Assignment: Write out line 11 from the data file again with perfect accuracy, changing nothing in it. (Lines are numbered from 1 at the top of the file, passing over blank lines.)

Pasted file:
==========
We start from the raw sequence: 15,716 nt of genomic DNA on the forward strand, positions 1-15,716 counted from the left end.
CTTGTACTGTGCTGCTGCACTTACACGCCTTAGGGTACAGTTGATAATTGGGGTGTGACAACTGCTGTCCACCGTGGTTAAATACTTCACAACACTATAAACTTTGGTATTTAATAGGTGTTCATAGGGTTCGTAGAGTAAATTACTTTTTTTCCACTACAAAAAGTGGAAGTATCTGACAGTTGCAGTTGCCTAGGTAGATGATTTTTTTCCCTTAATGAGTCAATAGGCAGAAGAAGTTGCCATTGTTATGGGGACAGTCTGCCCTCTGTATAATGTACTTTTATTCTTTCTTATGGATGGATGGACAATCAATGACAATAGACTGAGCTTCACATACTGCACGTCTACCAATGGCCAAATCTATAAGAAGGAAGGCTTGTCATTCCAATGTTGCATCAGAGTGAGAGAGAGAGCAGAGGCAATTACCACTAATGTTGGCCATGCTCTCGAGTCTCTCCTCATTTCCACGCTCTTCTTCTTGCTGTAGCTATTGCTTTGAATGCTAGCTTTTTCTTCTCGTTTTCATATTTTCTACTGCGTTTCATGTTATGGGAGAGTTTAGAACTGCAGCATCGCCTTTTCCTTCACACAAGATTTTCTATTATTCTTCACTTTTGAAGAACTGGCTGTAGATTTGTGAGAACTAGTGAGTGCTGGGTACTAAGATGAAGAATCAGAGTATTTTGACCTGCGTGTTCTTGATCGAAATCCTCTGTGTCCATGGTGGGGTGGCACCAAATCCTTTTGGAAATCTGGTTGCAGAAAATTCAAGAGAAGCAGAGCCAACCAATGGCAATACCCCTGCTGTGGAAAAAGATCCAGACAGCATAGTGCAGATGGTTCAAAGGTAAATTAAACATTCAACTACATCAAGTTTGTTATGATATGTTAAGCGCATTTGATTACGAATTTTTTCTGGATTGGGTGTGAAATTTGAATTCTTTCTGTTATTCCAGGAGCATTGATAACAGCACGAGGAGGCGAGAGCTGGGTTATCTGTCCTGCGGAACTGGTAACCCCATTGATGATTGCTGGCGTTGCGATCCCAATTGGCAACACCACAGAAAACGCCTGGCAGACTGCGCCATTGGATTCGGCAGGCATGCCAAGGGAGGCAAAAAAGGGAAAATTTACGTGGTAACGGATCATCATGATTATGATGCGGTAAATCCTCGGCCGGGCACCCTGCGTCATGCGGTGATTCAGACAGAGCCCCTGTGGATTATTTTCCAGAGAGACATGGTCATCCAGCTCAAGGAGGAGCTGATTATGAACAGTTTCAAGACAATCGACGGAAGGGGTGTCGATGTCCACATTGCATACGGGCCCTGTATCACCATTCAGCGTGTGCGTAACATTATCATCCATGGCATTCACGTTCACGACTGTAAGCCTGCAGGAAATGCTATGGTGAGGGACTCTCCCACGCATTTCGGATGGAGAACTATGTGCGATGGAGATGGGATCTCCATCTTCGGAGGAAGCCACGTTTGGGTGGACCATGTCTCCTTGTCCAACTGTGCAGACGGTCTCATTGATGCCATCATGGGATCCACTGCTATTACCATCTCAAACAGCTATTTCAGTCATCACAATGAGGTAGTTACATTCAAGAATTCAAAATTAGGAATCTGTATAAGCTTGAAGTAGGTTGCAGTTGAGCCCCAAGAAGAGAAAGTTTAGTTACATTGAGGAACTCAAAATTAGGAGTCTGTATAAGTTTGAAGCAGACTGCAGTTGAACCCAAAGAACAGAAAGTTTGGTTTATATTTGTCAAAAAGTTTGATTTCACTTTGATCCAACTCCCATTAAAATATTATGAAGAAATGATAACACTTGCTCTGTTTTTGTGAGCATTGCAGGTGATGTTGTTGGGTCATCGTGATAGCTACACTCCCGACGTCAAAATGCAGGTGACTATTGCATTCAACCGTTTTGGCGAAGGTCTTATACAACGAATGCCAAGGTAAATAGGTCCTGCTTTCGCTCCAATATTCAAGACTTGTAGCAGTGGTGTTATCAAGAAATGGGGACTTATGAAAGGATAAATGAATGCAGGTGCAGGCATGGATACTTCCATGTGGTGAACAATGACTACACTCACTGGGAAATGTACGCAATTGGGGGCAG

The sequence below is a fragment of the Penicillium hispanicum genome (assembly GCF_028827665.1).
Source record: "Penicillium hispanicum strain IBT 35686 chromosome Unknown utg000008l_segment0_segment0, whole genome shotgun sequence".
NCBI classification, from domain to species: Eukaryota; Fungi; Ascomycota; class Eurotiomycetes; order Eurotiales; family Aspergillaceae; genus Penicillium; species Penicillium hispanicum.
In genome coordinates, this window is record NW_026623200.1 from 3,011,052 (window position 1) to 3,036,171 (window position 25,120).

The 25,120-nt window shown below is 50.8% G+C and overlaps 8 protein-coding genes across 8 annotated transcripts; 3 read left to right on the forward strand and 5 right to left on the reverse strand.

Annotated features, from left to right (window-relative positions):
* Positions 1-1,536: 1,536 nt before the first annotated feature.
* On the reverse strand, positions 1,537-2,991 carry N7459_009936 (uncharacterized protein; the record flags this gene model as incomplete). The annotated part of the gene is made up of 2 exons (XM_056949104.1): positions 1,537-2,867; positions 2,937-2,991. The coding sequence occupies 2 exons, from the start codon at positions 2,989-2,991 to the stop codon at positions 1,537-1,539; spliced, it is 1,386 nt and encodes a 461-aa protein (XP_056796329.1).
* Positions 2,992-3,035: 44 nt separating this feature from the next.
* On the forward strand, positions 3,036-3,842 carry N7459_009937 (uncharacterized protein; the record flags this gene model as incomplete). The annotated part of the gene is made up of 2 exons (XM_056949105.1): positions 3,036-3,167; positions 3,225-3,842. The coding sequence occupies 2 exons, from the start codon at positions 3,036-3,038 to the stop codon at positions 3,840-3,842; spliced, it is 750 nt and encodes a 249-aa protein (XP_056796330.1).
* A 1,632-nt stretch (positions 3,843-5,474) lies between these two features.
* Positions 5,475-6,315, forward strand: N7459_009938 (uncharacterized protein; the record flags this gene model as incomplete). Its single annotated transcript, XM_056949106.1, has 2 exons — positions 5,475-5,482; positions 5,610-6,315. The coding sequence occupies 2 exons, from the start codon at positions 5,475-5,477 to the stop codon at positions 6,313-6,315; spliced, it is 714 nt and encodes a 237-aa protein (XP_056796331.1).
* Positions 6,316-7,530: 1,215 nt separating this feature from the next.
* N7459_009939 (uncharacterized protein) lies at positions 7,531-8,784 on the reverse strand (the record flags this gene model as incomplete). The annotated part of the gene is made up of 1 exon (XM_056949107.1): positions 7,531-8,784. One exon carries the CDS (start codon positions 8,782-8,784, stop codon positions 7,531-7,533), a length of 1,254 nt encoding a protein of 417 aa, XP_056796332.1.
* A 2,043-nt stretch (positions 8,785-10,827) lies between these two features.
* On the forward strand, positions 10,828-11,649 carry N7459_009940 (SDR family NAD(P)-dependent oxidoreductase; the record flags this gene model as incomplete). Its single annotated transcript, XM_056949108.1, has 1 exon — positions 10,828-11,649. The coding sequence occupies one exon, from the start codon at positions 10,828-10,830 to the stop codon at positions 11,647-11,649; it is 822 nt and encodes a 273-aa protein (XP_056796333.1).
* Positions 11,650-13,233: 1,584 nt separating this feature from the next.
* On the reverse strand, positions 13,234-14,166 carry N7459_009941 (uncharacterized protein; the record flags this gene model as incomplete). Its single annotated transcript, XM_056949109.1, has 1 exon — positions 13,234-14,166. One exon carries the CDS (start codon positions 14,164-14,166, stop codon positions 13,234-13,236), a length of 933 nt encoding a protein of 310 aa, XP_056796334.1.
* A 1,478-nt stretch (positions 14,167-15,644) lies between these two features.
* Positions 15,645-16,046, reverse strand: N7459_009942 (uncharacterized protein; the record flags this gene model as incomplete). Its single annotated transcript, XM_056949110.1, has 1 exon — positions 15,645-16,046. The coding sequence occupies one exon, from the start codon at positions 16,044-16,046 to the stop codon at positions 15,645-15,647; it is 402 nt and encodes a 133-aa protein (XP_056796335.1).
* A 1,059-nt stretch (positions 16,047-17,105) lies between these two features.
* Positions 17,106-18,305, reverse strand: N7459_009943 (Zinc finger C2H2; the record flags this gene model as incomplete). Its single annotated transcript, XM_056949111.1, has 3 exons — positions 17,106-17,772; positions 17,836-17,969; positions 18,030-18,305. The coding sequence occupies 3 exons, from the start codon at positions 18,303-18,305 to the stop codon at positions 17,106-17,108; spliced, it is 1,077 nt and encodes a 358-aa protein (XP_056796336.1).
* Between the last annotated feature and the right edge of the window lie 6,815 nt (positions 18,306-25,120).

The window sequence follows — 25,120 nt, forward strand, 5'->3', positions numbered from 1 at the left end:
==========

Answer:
* Positions 2,992-3,035: 44 nt separating this feature from the next.